A guide for influencers from the Competition & Markets Authority (CMA) explains what influencers, and the brands that work with them, need to do to avoid breaking the law. Project Director Pauline Goodship reports on this for the Council
You may have seen a host of well-known influencers ranging from Alexa Chung through to Rosie Huntington-Whiteley and Zoe Sugg hit the headlines last month, pledging to now say clearly if they have been paid, incentivised or rewarded in any way to endorse or review something in their social media posts. With influencer marketing well-established (and often incredibly effective) in the beauty industry, it’s important that influencers and brands understand what consumer law means for them.
Everyone involved in influencer partnerships and endorsements – from the brand owner, advertiser, PR team and agent, through to the influencers themselves – has a duty to make sure audiences are getting the full picture about a post so people can make an informed decision about what to buy.
If influencers have received payment, or any other incentives (such as gifts or free beauty or styling services), they need to clearly state this in any post which endorses, tags or links to a product or service. It’s important that audiences aren’t misled by posts which might not reflect the influencer’s authentic opinion, or imply the influencer has chosen to buy something they actually received free.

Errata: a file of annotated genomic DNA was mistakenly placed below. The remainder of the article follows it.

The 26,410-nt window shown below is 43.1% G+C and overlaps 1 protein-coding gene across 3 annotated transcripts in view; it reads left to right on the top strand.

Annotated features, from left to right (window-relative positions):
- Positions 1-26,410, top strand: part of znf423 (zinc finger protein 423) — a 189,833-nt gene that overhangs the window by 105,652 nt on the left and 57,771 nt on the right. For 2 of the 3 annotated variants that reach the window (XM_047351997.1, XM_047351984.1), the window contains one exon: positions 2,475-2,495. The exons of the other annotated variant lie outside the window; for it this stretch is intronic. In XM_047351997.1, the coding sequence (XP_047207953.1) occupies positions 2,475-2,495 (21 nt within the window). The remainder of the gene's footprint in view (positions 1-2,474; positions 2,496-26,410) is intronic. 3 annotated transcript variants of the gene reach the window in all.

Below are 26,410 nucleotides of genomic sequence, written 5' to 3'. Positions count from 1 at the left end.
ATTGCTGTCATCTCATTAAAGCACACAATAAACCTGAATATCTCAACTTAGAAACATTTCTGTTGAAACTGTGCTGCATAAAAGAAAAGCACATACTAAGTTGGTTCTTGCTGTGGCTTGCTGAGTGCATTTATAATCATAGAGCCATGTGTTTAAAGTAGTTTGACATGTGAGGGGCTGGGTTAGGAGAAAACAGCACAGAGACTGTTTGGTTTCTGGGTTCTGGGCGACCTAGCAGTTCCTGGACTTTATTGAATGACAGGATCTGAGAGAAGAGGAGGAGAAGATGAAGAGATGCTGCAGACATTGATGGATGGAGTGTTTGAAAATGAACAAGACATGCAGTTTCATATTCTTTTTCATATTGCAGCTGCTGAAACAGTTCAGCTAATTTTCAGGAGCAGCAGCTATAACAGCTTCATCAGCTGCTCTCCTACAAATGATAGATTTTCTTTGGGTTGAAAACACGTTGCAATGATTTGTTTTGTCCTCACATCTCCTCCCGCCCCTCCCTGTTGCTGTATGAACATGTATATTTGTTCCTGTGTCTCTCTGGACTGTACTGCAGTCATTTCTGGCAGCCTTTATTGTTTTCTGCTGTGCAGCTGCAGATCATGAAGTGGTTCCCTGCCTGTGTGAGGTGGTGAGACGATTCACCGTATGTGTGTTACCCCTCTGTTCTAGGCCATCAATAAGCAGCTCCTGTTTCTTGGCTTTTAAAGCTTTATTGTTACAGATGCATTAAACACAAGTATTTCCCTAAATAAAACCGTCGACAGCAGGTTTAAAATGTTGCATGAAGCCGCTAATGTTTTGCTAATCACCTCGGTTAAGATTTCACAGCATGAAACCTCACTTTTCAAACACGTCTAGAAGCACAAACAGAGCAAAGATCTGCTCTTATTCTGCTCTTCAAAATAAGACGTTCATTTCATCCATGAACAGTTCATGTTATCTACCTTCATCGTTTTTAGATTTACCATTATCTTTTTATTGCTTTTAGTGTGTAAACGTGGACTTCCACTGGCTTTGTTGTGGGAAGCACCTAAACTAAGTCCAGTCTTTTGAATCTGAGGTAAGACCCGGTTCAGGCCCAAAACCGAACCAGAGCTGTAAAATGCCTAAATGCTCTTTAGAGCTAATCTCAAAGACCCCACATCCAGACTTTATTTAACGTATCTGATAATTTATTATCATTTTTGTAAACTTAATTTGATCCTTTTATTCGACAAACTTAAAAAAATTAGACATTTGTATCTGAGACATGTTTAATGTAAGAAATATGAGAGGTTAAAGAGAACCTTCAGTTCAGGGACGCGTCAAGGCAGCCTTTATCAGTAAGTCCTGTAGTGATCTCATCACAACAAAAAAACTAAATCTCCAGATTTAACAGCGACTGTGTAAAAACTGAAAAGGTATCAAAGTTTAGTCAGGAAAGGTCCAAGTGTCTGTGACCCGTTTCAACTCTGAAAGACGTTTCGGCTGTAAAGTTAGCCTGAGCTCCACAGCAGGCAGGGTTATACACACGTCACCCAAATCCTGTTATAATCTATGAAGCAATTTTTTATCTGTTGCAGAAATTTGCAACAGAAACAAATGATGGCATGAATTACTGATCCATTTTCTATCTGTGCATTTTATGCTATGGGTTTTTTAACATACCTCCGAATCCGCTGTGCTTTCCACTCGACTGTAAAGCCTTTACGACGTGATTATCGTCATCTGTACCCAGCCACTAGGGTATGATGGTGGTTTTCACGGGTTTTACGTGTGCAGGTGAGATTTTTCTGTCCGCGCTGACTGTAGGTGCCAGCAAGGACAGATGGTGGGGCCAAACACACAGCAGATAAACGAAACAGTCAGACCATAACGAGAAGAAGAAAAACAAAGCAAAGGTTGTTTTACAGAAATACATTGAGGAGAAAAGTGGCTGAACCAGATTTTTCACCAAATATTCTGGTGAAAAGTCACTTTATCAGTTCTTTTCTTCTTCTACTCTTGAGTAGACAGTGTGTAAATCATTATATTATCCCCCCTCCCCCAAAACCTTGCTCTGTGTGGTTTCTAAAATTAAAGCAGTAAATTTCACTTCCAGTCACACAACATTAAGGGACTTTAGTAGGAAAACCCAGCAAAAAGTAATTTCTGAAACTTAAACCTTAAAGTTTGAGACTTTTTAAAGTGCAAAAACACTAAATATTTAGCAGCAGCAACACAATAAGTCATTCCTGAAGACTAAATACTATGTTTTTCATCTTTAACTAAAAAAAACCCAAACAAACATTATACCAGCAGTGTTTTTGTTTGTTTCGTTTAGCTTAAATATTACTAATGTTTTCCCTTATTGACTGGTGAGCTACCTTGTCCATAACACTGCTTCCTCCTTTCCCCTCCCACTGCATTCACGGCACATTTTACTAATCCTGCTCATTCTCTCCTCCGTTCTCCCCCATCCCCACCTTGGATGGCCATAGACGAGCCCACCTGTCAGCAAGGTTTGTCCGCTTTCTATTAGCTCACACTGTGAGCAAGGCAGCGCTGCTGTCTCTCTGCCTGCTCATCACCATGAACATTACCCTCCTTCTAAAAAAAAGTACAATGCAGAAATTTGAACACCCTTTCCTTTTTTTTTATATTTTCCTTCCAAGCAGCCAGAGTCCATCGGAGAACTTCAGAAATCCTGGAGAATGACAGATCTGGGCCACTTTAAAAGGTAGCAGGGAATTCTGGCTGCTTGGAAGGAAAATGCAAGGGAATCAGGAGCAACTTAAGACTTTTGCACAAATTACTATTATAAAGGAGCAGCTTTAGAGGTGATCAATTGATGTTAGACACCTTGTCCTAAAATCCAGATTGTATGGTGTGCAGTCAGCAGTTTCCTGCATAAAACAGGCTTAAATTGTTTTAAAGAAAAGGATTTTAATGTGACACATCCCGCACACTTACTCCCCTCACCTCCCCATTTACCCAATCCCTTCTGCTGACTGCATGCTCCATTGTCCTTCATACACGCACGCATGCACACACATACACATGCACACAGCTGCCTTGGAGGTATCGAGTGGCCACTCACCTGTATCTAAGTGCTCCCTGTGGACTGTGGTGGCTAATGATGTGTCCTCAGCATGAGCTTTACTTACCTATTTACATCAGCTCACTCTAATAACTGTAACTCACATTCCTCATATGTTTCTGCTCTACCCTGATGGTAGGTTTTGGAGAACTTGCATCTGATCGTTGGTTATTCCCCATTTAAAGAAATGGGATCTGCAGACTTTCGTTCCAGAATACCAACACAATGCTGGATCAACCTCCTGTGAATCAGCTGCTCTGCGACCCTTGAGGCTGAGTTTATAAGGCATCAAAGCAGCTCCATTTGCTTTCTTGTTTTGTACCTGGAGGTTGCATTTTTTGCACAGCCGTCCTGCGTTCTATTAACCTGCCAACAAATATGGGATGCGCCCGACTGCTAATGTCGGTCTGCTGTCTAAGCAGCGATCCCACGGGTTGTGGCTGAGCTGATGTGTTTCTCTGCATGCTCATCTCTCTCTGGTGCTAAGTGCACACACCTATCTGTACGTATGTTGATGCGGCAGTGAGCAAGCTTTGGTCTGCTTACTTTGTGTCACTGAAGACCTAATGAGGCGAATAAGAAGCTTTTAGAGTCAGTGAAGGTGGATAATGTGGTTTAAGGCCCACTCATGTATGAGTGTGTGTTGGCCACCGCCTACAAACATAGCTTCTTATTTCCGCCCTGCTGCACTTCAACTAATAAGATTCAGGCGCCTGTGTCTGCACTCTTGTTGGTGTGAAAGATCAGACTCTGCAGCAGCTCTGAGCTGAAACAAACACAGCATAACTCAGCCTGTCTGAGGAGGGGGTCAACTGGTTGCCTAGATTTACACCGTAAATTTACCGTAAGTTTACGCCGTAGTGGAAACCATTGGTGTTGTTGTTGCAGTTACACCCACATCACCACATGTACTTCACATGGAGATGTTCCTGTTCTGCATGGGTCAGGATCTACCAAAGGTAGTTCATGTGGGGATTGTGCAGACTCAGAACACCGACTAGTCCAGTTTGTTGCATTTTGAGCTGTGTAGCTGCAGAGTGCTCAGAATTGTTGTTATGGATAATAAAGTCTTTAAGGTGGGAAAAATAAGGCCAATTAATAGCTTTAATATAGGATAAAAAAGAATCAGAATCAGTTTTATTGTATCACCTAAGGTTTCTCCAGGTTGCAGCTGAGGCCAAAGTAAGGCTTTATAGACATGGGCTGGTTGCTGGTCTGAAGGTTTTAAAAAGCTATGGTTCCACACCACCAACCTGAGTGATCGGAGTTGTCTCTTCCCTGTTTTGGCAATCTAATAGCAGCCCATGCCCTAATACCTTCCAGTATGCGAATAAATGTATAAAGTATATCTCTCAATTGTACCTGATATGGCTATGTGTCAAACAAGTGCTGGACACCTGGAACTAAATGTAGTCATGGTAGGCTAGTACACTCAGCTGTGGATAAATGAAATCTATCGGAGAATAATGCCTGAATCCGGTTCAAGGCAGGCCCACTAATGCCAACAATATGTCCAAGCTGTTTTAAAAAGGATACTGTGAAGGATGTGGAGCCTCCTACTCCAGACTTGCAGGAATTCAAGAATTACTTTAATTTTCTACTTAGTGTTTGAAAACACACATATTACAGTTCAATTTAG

Brands and businesses working with influencers or their agents should make sure they understand the requirements of consumer law and encourage influencers to disclose upfront their relationship if they choose to endorse the brand. Greater transparency and authenticity in social media posts can also build audience trust and protect the reputation of influencers and brands alike.
The CMA, alongside the Advertising Standards Agency (ASA) and Committee of Advertising Practice (CAP), is working to ensure consumers are being treated fairly when interacting with social media endorsements.